• Line 2 - The linenodiv pre tag styles the line numbers. I override some of the ‘pre’ tag settings as defined by bootstrap. I also provide a line between the line numbers and the code.

  • Line 3 - Styles the line numbers so they are vertical and the whitespace is preserved.

  • Line 4 - The ‘code’ class contains the actual code snippet. Again, I override some of the ‘pre’ tag settings as defined by bootstrap.

  • Line 5 - Sets the table width so it uses the full cell width. I also set background-color to that used by the ‘pre’ tag. The table-layout is set to fixed because there was an issue with being able to scroll properly on touch screens. It seems the combination of a ‘pre’ tag within a ‘td’ tag made scrolling difficult (at least on iOS). Changing the table-layout to fixed solved that issue.

  • Line 6 - Since the table-layout is fixed, I needed to set the width of the linenos. I set it to 40px which, I think, styles nicely for line numbers under 4 digits in length.

Here is an example of a code snippet using line numbers:

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public class Pojo {
    private long id;
    private String name;

    public void someMethod() {
        System.out.println("Some method"); //And here is a really long comment: Lorem ipsum dolor sit amet, consectetur adipiscing elit. Suspendisse egestas odio ligula, quis mollis libero condimentum et. Praesent urna purus, rutrum eu nibh eget, pharetra consectetur felis. Proin et massa purus. Pellentesque a elit eu dui fermentum vehicula. In rhoncus pharetra lacus. Sed maximus ut mi eget auctor. Fusce tempor, nibh sit amet aliquet gravida, nisl orci imperdiet ante, eget finibus tellus mauris sit amet ipsum.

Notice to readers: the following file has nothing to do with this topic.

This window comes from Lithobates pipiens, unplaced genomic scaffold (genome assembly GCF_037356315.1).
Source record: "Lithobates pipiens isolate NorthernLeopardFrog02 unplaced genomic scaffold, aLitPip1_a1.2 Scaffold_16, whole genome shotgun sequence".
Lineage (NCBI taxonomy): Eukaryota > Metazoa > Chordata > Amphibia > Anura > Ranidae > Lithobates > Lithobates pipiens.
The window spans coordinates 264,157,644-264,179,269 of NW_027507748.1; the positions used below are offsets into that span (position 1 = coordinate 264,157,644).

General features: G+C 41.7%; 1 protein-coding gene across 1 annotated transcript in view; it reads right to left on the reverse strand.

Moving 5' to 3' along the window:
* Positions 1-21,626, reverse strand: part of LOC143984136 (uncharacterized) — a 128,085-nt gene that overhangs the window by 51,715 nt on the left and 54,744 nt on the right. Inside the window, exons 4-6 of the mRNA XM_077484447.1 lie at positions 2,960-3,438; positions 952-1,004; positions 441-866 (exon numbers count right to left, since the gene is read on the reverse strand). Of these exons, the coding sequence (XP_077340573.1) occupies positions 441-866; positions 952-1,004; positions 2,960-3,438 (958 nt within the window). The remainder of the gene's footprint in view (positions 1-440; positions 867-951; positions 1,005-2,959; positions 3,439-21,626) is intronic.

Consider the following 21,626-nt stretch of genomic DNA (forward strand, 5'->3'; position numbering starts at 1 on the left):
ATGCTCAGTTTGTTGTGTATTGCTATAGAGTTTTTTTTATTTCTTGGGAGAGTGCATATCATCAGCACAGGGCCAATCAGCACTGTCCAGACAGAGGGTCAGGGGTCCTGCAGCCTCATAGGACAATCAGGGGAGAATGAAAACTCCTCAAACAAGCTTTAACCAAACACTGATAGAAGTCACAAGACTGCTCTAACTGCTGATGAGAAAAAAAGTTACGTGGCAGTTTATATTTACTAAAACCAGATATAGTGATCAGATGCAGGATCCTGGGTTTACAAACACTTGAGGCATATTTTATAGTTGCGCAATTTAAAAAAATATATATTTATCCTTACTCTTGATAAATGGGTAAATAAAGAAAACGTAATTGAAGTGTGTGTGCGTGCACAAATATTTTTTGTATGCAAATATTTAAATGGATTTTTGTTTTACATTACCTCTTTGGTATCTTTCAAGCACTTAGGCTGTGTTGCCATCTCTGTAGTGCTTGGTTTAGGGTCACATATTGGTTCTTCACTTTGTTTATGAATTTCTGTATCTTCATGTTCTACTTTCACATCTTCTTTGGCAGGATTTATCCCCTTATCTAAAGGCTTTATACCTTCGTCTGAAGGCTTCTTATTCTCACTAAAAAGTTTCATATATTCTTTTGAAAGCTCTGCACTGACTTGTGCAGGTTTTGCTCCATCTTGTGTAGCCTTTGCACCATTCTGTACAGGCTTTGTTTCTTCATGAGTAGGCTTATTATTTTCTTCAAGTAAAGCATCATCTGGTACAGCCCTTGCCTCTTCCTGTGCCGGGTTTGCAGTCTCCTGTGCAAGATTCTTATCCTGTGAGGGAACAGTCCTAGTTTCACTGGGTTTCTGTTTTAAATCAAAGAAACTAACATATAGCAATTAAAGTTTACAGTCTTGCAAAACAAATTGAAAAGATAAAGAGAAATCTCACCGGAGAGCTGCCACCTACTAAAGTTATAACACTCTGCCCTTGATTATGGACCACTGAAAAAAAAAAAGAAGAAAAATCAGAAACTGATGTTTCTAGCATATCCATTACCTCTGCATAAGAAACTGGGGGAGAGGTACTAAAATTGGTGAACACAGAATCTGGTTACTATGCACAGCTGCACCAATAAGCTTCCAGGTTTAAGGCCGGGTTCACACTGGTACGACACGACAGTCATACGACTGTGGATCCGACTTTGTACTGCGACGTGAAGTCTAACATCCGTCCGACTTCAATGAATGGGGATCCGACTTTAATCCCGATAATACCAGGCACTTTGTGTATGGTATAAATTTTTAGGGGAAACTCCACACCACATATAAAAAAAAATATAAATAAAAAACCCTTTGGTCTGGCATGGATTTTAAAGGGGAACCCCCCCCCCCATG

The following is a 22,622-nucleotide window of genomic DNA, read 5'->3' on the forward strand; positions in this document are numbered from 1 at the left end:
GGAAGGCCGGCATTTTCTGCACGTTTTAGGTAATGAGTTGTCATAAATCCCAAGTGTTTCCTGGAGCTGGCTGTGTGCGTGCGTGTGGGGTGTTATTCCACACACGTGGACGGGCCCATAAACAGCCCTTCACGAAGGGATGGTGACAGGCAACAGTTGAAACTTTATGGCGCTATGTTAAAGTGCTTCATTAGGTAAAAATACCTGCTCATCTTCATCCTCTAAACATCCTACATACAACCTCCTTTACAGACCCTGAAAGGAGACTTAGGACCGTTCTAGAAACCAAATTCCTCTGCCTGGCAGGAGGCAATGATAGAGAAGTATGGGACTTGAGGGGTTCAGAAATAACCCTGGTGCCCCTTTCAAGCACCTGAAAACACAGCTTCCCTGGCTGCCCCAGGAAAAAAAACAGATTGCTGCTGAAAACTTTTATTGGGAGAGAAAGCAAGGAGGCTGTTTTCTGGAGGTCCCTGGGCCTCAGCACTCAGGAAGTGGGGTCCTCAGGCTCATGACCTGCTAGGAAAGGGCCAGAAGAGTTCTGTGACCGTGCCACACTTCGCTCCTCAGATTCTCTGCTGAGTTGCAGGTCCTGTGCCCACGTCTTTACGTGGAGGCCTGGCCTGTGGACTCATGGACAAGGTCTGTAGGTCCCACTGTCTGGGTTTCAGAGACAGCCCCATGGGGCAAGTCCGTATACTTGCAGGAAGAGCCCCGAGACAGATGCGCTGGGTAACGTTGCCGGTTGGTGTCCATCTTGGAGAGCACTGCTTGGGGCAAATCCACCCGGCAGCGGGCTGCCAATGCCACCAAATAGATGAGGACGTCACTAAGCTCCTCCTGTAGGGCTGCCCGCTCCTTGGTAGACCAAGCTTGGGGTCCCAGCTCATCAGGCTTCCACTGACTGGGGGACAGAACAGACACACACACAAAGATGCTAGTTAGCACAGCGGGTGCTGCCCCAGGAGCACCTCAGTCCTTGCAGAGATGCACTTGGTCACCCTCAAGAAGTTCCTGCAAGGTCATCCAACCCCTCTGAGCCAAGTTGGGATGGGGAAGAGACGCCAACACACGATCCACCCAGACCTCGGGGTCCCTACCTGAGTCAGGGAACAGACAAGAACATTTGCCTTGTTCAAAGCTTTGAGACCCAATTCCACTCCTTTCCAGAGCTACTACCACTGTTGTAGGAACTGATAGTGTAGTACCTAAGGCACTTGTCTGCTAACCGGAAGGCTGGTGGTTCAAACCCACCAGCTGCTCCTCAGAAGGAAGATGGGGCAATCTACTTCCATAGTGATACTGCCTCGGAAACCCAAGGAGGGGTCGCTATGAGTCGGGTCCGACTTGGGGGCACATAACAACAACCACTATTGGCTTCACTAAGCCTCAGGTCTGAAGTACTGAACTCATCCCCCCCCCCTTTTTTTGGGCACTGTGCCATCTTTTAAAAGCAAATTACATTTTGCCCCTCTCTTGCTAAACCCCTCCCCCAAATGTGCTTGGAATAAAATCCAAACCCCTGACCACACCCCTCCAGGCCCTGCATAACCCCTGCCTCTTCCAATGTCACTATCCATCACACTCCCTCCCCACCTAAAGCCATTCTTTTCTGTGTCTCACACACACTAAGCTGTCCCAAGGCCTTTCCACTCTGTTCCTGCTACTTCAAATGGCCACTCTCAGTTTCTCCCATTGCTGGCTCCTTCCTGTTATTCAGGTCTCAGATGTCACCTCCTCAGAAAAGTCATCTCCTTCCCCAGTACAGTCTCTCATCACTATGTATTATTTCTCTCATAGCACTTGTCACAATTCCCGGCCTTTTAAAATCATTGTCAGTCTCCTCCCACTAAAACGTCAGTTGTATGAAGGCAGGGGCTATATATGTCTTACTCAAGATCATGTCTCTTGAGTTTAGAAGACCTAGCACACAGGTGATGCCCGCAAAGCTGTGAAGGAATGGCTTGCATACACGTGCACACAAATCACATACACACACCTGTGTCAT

}

    public long getId() {
        return id;
    }

    public void setId(long id) {
        this.id = id;
    }

    public String getName() {
        return name;
    }

    public void setName(String name) {
        this.name = name;
    }
}

No line numbers

The HTML generated for a code snippet that does not use line numbers is:

<div class="highlight">
 <pre>
  <code class="language-XXX" data-lang="XXX">...snipped HTML for syntax highlighting...</code>
 </pre>
</div>

In the above snippet the XXX is the language of the code snippet (i.e. ruby, python, java etc.)

I added the following to the syntax.css file:

.highlight pre code { display: block; white-space: pre; overflow-x: auto; word-wrap: normal; }

The above css will prevent the text from word wrapping, and will provide a horizontal scroll bar. Here is an example of a code snippet that does not use line numbers:

public class Pojo {
    private long id;
    private String name;

    public void someMethod() {
        System.out.println("Some method"); //And here is a really long comment: Lorem ipsum dolor sit amet, consectetur adipiscing elit. Suspendisse egestas odio ligula, quis mollis libero condimentum et. Praesent urna purus, rutrum eu nibh eget, pharetra consectetur felis. Proin et massa purus. Pellentesque a elit eu dui fermentum vehicula. In rhoncus pharetra lacus. Sed maximus ut mi eget auctor. Fusce tempor, nibh sit amet aliquet gravida, nisl orci imperdiet ante, eget finibus tellus mauris sit amet ipsum. 
    }

    public long getId() {
        return id;
    }

    public void setId(long id) {
        this.id = id;
    }

    public String getName() {
        return name;
    }

    public void setName(String name) {
        this.name = name;
    }
}

You can see my full syntax.css and blog.js files on github:

Alternatives

I investigated using line numbers without the table option ( {% highlight python linenos %} ) and using the css user-select feature to prevent the line numbers from being selected when copying and pasting. However, these features are not standard and I found they did not work as expected across browsers. So, I opted for the table option instead.